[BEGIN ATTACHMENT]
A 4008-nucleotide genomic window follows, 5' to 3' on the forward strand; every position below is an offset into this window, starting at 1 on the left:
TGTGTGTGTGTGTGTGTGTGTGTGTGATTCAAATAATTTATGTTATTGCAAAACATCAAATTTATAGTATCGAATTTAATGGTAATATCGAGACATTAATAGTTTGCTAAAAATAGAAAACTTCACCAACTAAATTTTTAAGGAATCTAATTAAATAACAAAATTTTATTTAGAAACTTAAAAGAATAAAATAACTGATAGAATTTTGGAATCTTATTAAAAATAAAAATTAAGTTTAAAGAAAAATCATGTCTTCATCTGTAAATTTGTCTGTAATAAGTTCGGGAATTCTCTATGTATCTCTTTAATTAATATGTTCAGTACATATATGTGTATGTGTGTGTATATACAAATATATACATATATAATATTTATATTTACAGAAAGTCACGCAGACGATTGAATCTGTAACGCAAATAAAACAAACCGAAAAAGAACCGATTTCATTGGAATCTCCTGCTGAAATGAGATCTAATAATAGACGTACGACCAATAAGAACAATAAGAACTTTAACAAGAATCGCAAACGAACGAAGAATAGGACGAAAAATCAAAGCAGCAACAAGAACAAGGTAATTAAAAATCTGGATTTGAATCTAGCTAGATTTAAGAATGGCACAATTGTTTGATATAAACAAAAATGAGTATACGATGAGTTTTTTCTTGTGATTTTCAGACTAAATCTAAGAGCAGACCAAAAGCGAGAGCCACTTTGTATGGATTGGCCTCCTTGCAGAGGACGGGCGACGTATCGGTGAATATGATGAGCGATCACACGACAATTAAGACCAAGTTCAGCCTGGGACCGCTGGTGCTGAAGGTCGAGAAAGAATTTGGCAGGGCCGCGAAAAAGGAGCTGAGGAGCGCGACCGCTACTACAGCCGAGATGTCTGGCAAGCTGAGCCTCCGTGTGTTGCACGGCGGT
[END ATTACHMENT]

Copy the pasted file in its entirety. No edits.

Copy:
A 4008-nucleotide genomic window follows, 5' to 3' on the forward strand; every position below is an offset into this window, starting at 1 on the left:
TGTGTGTGTGTGTGTGTGTGTGTGTGATTCAAATAATTTATGTTATTGCAAAACATCAAATTTATAGTATCGAATTTAATGGTAATATCGAGACATTAATAGTTTGCTAAAAATAGAAAACTTCACCAACTAAATTTTTAAGGAATCTAATTAAATAACAAAATTTTATTTAGAAACTTAAAAGAATAAAATAACTGATAGAATTTTGGAATCTTATTAAAAATAAAAATTAAGTTTAAAGAAAAATCATGTCTTCATCTGTAAATTTGTCTGTAATAAGTTCGGGAATTCTCTATGTATCTCTTTAATTAATATGTTCAGTACATATATGTGTATGTGTGTGTATATACAAATATATACATATATAATATTTATATTTACAGAAAGTCACGCAGACGATTGAATCTGTAACGCAAATAAAACAAACCGAAAAAGAACCGATTTCATTGGAATCTCCTGCTGAAATGAGATCTAATAATAGACGTACGACCAATAAGAACAATAAGAACTTTAACAAGAATCGCAAACGAACGAAGAATAGGACGAAAAATCAAAGCAGCAACAAGAACAAGGTAATTAAAAATCTGGATTTGAATCTAGCTAGATTTAAGAATGGCACAATTGTTTGATATAAACAAAAATGAGTATACGATGAGTTTTTTCTTGTGATTTTCAGACTAAATCTAAGAGCAGACCAAAAGCGAGAGCCACTTTGTATGGATTGGCCTCCTTGCAGAGGACGGGCGACGTATCGGTGAATATGATGAGCGATCACACGACAATTAAGACCAAGTTCAGCCTGGGACCGCTGGTGCTGAAGGTCGAGAAAGAATTTGGCAGGGCCGCGAAAAAGGAGCTGAGGAGCGCGACCGCTACTACAGCCGAGATGTCTGGCAAGCTGAGCCTCCGTGTGTTGCACGGCGGT